I am in an exceptionally good mood today, and being happy makes for uninteresting reading, but for a very knockout day.

I feel so good I want to share it. May your Tuesday be as awesome as possible as well.

Break from the pack and REALLY enjoy your day. Do it just to spite the haters, the grumblers and the cranky pants of this world.

I dare you.






Image of me, by me, Copyright Me, 2014. Don’t go mucking around with my photo of me, damn it! Taken with an iPhone5, the Camera+ App and loads of vanity. But look at that hair!

Goldfish image found here.




Round and Round The Mulberry Bush

I find myself with a rare few hours this afternoon where my calendar does NOT have somebody’s name and silly meeting title plopped across wide spans of my time.

I mean an afternoon with no meetings is pretty damn rare. I’m almost scared. Like “did we all get the afternoon off and I didn’t know about it?”

So I figured I’d make good use of some found time and tip tap away at a post for my little ol’ blog.

Of course, when I actually have some time and some room to stretch my word wings, I have zero, zip, zilch, nada things to say.

Probably not surprising given that my last post was about my walnut bladder.

I went to my trusted fall back method of using a random word generator to spark ideas.

The word that was presented to me was: Mulberry

As in pop goes the weasel? Hmm. So I went to Google to see what I could links might give me interest in writing a couple words.

First I sifted through the voluminous links about Mulberry, the British leather accessory company. Boring.

Then I read the Wikipedia page about the plant. *yawn*

Then at the end of the Wiki entry, I saw this sentence:

Vincent van Gogh featured the mulberry tree in some of his paintings, notably “Mulberry Tree.”

What’s this, then? A Van Gogh mulberry? Now that’s interesting. I would not call myself a scholar of Van Gogh’s work, but I have done some poking about. Read some books. Have even seen one of his works live and in person at New York’s MOMA (I cried because I was so profoundly affected).

So today my lack of creativity and reliance on a tried and true prodding method caused me to discover a new (to me) painting by a favorite artist.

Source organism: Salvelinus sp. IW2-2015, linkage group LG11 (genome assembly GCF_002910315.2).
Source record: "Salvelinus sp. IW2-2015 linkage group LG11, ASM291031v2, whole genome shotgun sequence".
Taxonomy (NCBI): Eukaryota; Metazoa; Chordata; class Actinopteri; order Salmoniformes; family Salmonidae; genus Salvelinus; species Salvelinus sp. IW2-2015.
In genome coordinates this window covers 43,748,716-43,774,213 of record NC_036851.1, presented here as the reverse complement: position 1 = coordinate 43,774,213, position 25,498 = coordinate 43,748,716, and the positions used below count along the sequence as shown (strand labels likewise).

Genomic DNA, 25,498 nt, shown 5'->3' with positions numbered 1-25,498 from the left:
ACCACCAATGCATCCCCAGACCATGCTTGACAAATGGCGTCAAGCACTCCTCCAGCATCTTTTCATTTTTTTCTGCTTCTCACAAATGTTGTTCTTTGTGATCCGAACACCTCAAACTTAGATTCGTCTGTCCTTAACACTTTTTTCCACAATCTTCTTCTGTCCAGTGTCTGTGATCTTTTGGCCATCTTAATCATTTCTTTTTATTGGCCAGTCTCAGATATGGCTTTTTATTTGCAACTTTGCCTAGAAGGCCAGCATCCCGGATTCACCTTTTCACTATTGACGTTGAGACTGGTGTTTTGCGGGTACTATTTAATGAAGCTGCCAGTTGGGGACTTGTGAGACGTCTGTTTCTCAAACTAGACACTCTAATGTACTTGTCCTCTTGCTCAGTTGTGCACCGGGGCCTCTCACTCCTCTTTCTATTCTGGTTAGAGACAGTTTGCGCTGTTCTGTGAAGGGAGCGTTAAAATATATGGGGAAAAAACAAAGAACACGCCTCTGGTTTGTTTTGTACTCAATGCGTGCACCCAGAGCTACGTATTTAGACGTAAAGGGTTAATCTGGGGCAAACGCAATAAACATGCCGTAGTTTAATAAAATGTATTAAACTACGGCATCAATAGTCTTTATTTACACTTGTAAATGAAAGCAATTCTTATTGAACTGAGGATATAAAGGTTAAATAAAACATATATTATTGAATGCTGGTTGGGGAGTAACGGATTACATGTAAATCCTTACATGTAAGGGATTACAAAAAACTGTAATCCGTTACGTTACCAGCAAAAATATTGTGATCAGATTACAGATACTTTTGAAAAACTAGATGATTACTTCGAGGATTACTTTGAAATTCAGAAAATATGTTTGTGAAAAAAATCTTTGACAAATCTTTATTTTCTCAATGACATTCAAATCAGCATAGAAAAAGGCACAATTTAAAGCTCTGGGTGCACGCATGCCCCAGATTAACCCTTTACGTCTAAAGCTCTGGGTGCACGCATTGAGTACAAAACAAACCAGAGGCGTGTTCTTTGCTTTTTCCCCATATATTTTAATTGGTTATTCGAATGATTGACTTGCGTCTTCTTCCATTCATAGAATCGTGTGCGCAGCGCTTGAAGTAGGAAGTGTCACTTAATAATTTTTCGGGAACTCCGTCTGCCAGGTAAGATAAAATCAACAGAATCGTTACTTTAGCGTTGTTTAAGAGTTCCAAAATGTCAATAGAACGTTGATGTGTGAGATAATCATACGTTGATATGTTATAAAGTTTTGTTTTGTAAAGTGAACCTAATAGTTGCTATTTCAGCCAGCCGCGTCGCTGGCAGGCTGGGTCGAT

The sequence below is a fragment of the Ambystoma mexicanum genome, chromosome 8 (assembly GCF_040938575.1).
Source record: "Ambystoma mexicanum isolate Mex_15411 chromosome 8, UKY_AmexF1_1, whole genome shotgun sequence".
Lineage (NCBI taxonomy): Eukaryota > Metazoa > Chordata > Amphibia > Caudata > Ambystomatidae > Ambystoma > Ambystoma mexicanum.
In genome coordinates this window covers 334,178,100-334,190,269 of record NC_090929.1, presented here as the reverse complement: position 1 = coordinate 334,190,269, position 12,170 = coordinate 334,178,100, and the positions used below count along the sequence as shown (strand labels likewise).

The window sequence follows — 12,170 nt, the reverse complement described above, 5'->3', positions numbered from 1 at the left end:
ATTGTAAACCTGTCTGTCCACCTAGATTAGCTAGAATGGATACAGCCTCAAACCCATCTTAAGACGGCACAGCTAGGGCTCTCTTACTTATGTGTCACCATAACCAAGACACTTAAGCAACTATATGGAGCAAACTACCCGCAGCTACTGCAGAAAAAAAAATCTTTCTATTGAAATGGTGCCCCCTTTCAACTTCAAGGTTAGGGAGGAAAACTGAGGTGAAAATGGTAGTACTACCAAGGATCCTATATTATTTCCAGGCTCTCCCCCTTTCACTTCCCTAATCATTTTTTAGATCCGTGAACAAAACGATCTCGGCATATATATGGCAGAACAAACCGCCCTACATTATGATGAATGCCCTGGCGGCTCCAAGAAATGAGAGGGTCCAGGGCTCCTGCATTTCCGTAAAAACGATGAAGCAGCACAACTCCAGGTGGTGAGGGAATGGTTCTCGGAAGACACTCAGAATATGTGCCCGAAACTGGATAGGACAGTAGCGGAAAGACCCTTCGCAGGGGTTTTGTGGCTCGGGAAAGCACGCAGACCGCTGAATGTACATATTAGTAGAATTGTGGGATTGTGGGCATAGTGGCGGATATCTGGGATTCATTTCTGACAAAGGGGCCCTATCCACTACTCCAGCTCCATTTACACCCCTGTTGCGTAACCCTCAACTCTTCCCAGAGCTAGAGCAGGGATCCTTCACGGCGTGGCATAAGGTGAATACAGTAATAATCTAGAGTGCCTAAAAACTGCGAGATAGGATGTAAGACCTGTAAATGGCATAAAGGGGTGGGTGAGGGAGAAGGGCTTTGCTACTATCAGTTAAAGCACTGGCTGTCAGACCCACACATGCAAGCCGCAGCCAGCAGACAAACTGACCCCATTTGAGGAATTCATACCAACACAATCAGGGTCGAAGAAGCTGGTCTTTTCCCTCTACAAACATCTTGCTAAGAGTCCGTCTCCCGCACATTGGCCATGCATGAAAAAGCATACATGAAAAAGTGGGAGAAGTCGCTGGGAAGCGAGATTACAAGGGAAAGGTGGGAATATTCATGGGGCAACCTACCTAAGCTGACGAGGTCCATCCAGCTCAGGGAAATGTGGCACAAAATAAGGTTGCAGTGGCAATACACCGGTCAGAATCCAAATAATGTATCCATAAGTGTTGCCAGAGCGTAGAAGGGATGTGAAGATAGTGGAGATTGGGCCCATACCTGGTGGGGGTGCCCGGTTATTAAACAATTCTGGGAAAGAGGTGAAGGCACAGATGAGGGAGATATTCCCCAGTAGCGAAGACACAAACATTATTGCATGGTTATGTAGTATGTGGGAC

That’s not so bad, now is it? One might say both inspired and inspiring.

Here’s the painting. It touches me deeply in ways I can’t quite describe. And that’s the beauty of art.





The Mulberry Tree by Vincent Van Gogh





Image used under a Creative Commons license from Wikimedia.




Que Bonita

This past weekend was something like a “what weekend?” as I worked my tail feathers off both days. About 1/3 of the tail feather workout was due to my job. Yes, I get to work for free on behalf of my employer, even on my days off. The joys of being a salaried employee.

The other 2/3 was working on my own sideline creative stuff. I did about 25 story submissions, I edited a photo that I will be showing later this week (that takes such a long time…a little burn here, a little dodge there), and I wrote a story for the first round of the NYC Midnight Flash Fiction contest.

The contest works this way: They give you a location, a genre and an object. All three have to be there in the story. This can be both liberating and constraining, depending on what you get. My draw for this first round was romance/haunted house/marshmallows. Not bad, not great.

Sunday around noon I found myself starting at that cursed curser blinking at me and I tried to find a story idea that was scary and lovey and marshmallowy all at the same time. A challenge. I was writing words but they weren’t coming easily. My iMac sits on a table near a window, and something caught the corner of my eye as I labored. I looked out the window. Seems on that sunny creatively frustrating Sunday I had an auspicious little visitor.

I grabbed my camera, put on the longest lens I own, popped the screen out of the window and started clicking away.

I’m so glad I did.




Photo copyright 2013, Karen Fayeth

This gorgeous lone Monarch Butterfly was just hanging out in the warm sun, using the ol’ proboscis to gather some pollen and doing its butterfly thing. As I watched, a couple bees were highly displeased at the presence of the butterfly and kept strafing him (I say him correctly, I looked up Monarch butterflies online and the dots around the wings signify a male. edit: Upon further Googling, I think this is actually a female).

These bees were executing deep aggressive fly bys that only caused the butterfly to flap his wings a bit but stay put. Man those bees were persistent. And I kept snapping away. I have some awesome action shots that I’m still editing.

After a while, the butterfly flew off and I downloaded and looked through my photos, very pleased with the results.

Then I sat back in my chair and I smiled. After the visit from Mr. Butterfly, I felt totally motivated and completely creative. I turned back to my story and banged out about 1,300 words in one sitting. Then set it aside and let it percolate while The Good Man and I went to local street fair.